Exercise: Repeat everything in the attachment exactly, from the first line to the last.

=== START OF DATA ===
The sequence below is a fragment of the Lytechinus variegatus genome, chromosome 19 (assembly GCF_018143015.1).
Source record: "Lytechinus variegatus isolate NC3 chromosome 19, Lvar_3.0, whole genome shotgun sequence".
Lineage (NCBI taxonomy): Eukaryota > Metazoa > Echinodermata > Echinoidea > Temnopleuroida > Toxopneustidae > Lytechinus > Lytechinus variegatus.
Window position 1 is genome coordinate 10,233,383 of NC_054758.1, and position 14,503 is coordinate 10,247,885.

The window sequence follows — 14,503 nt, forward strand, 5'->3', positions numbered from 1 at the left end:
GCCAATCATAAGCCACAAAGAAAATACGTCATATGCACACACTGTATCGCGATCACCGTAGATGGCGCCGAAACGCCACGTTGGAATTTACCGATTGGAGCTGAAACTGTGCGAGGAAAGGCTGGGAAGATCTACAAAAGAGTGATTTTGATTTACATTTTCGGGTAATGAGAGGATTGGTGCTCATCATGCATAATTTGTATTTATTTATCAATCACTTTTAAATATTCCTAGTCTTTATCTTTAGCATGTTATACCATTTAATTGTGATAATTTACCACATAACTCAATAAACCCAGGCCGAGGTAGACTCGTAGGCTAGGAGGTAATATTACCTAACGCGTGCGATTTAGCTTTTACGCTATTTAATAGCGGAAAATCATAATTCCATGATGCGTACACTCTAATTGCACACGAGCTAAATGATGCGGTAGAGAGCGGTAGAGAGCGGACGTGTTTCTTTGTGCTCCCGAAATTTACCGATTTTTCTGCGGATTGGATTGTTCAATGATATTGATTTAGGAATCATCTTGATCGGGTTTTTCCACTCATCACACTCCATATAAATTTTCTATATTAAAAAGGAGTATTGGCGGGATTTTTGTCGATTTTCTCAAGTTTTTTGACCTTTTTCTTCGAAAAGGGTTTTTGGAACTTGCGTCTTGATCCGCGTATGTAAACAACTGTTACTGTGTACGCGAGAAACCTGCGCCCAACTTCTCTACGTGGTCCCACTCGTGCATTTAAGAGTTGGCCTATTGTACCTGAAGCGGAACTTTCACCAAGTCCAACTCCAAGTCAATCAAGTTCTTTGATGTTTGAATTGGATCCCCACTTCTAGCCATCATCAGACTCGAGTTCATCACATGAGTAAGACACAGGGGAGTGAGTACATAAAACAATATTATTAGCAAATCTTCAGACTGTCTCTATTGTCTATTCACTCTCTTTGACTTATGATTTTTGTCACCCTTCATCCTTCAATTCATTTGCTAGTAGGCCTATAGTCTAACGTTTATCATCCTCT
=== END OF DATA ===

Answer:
The sequence below is a fragment of the Lytechinus variegatus genome, chromosome 19 (assembly GCF_018143015.1).
Source record: "Lytechinus variegatus isolate NC3 chromosome 19, Lvar_3.0, whole genome shotgun sequence".
Lineage (NCBI taxonomy): Eukaryota > Metazoa > Echinodermata > Echinoidea > Temnopleuroida > Toxopneustidae > Lytechinus > Lytechinus variegatus.
Window position 1 is genome coordinate 10,233,383 of NC_054758.1, and position 14,503 is coordinate 10,247,885.

The window sequence follows — 14,503 nt, forward strand, 5'->3', positions numbered from 1 at the left end:
GCCAATCATAAGCCACAAAGAAAATACGTCATATGCACACACTGTATCGCGATCACCGTAGATGGCGCCGAAACGCCACGTTGGAATTTACCGATTGGAGCTGAAACTGTGCGAGGAAAGGCTGGGAAGATCTACAAAAGAGTGATTTTGATTTACATTTTCGGGTAATGAGAGGATTGGTGCTCATCATGCATAATTTGTATTTATTTATCAATCACTTTTAAATATTCCTAGTCTTTATCTTTAGCATGTTATACCATTTAATTGTGATAATTTACCACATAACTCAATAAACCCAGGCCGAGGTAGACTCGTAGGCTAGGAGGTAATATTACCTAACGCGTGCGATTTAGCTTTTACGCTATTTAATAGCGGAAAATCATAATTCCATGATGCGTACACTCTAATTGCACACGAGCTAAATGATGCGGTAGAGAGCGGTAGAGAGCGGACGTGTTTCTTTGTGCTCCCGAAATTTACCGATTTTTCTGCGGATTGGATTGTTCAATGATATTGATTTAGGAATCATCTTGATCGGGTTTTTCCACTCATCACACTCCATATAAATTTTCTATATTAAAAAGGAGTATTGGCGGGATTTTTGTCGATTTTCTCAAGTTTTTTGACCTTTTTCTTCGAAAAGGGTTTTTGGAACTTGCGTCTTGATCCGCGTATGTAAACAACTGTTACTGTGTACGCGAGAAACCTGCGCCCAACTTCTCTACGTGGTCCCACTCGTGCATTTAAGAGTTGGCCTATTGTACCTGAAGCGGAACTTTCACCAAGTCCAACTCCAAGTCAATCAAGTTCTTTGATGTTTGAATTGGATCCCCACTTCTAGCCATCATCAGACTCGAGTTCATCACATGAGTAAGACACAGGGGAGTGAGTACATAAAACAATATTATTAGCAAATCTTCAGACTGTCTCTATTGTCTATTCACTCTCTTTGACTTATGATTTTTGTCACCCTTCATCCTTCAATTCATTTGCTAGTAGGCCTATAGTCTAACGTTTATCATCCTCT